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Consumers drive Providers, Providers are Transparent to Consumers: NOT a paradox!

The Setup.

OK, the happy man that was Jody has stepped out for a moment.  He's left the curmudgeonly, pedantic System Programmer of his past in his place.  And he's torked. 


My problem.

There's a new CMS going up.  They have some discovery going on.  Somebody talked to me about some fool application mapping thingamajig.  They're promising a better change process (my changes always work, though, this is for everyone else).  And now they're saying I'm going to have to "consume" from this thing when I need config data?  This rocks my world, moves my cheese, takes my polished refinements that let me be lazy a lot of the time and makes me do a lot more work.  Harumph.


The configuration manager said he would have the data as requested.  I'm sure it'll be wrong.  I know because Bill wasn't involved.  His spreadsheet-o-servers is the perfect match for my needs.  Why can't that wonky Configuration Manager just go discover Bill's spreadsheet and be done with it?  It's what everyone uses, anyway.



Ok, happy Jody is back.  Yes, I know it's a straw man - a target set up that's easy to argue against.  But you'd be surprised at what I've seen, what I've heard, how many pointy-haired bosses there are out there...Decisions are made based on many many other factors than the benefit of the outcome.  Fear.  Political expedience.  Malice.  Ignorance.  The list goes on.  Dilbert is funny because it's true.


COP Model to the rescue. (COP = Consumer/Owner/Provider - CMS Strategy Guide)

"Consumers drive providers" means that no provider shall onboard an attribute unless there is a consumer present with a use case.  It is the configuration manager's role to respond to consumer requests with an evaluation of the current providership, and augment it if ncessary, based on the consumer.


"Providers are transparent to consumers"  means that the consumer is not allowed to dictate a specific provider to consume from.   They may request or suggest, but it is the Configuration Manager's role to choose the provider of the data.


Both of these tenets are meant to protect the integrity of the data.  Think about what happens in their absence:  Data is onboarded without a consumer in mind.  And consumers get to pick and choose data sources that get onboarded.  Both of these are bad things.  They degrade the integrity and actionability of the CMS overall, for other consumers.  They may bias choice of provider data based on factors other than business accountability. 


The Process Protects the Process.

The Configuration Manager insulates the consumers and providers by acting as an emmisary between them.  The Configuration Manager is responsible directly for tings like saying "no" when an important consumer attempts to onboard non-authoritative data to the CMS.   For avoiding provider conflict when new providers are being onboarded.  One of the Configuration Manager's most powerful tools to protect CMS data integrity is the simple assertion: "We already have a provider for that attribute."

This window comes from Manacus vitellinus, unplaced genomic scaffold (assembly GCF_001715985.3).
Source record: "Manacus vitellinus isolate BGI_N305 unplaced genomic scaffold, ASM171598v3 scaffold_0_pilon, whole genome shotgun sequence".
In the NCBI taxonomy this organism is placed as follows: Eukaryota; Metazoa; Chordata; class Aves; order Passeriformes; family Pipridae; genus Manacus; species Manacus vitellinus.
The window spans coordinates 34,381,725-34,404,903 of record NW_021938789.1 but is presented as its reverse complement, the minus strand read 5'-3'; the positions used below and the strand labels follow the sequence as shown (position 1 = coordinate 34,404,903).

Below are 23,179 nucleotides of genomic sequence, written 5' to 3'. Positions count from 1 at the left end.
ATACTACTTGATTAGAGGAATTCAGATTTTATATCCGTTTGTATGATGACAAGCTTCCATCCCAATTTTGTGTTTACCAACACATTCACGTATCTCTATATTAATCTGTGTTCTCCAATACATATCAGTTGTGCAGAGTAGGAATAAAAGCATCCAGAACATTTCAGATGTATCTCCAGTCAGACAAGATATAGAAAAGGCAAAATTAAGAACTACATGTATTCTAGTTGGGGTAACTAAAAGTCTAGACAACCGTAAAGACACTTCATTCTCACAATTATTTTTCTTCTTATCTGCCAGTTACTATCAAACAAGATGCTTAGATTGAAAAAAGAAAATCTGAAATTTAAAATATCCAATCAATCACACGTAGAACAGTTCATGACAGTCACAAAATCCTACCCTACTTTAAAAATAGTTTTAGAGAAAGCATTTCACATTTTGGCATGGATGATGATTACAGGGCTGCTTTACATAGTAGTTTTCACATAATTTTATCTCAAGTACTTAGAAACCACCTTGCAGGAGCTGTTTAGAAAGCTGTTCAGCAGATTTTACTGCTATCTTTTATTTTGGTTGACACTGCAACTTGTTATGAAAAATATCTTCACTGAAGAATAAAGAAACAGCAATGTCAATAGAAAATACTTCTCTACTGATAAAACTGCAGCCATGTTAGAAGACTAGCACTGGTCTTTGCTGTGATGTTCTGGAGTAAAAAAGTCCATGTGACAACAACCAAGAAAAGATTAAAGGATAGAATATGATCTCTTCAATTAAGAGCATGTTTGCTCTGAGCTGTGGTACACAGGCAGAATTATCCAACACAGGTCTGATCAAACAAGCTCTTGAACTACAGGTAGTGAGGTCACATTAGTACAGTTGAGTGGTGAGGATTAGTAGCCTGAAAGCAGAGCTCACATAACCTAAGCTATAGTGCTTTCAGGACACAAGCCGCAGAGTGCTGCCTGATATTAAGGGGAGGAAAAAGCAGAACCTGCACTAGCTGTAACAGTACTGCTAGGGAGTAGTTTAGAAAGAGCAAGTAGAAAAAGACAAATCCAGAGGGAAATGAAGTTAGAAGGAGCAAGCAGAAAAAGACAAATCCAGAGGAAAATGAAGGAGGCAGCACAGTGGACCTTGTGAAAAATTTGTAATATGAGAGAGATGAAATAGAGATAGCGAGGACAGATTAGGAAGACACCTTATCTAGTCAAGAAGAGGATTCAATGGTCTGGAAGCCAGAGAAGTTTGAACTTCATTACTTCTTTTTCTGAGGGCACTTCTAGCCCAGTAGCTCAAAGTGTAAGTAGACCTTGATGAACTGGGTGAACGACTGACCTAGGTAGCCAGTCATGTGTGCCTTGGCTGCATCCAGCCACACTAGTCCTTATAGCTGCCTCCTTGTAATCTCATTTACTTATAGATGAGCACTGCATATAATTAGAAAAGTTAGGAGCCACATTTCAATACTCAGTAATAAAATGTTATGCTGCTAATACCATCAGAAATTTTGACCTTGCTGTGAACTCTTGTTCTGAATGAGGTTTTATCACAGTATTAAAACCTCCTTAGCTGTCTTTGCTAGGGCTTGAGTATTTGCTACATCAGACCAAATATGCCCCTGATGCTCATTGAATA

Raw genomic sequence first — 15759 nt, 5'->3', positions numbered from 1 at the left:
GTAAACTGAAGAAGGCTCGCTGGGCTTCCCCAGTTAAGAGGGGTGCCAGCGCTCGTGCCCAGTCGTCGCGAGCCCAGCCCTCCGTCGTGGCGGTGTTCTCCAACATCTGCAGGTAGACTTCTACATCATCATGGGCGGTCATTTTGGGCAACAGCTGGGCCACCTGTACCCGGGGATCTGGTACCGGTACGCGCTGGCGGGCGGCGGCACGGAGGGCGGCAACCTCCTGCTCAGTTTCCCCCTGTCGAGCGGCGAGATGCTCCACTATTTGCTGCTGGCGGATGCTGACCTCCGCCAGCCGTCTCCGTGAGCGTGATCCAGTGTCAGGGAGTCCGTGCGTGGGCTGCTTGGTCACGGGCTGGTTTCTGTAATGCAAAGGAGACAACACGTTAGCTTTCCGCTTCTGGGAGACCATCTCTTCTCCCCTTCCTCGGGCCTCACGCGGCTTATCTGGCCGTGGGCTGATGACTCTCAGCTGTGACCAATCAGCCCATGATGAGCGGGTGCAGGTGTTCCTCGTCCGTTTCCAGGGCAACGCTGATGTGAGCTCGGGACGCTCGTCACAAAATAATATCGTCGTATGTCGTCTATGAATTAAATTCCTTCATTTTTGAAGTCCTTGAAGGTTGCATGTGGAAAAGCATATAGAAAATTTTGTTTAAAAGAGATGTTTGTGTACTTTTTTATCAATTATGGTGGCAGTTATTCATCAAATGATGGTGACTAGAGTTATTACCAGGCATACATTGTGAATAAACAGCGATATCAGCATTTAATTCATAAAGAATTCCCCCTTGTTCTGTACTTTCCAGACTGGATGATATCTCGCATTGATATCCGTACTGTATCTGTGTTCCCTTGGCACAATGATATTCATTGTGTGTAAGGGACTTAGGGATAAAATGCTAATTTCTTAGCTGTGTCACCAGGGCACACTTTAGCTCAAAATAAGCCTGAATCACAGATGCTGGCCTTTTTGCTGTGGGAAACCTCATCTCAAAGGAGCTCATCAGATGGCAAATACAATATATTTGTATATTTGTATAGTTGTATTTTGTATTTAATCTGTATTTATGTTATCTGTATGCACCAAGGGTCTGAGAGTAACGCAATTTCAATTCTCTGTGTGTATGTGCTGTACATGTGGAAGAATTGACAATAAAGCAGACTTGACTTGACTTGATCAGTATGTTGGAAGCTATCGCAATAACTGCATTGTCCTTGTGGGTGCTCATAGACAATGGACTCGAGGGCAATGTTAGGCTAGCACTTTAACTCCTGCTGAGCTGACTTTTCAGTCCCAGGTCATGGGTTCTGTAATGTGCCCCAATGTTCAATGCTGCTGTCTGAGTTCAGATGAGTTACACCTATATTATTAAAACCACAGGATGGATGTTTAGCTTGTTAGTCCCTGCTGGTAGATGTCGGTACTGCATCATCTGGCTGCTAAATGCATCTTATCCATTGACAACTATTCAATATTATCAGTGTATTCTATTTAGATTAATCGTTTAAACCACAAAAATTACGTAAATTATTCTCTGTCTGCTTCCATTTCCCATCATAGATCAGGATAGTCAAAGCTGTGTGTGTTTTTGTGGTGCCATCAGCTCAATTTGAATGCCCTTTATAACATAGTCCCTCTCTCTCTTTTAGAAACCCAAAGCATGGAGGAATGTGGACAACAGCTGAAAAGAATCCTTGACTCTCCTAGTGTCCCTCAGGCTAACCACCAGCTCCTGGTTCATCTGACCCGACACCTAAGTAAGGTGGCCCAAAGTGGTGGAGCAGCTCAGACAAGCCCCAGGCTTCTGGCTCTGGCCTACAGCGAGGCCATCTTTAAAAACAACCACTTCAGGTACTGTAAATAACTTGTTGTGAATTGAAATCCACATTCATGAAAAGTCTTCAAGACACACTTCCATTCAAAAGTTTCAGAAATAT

Who owns a CI?  Nobody.  Everybody.

Many apparent conflicts and problems go away when you look at providers with attribute-level granularity.  CIs may have multiple providers, so no one provider "owns" the whole CI.  Fiscally relevant attributes:  owned by Asset Management.  Service-related attributes, the Service and Configuration Managers,.  Operationally-relevant attributes, the Operations MAnagement system.     SACM and others are more prescriptive for who should be the provider for certain


The COP model is the strategy for building  processes used to build the operational ITSM processes around configruation management.  It lives inside any other stratege e.g. SACM you are implementing with.  The COP model is designed to help you create that squeaky-clean, intimately actionable CMS that provides that all-important common view of services, the one version of the truth.  No one provider owns a CI, the common denominator of CI owner is the business itself.


Want more of the COP model?  Talk to me.  That new change management system having trouble living up to the expectations of improved MTTR, MTBF?  Talk to us.

Thanks for listening!




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About the Author
Jody Roberts is a researcher, author, and customer advocate in the Product Foundation Services (PFS) group in HP Software. Jody has worked ...

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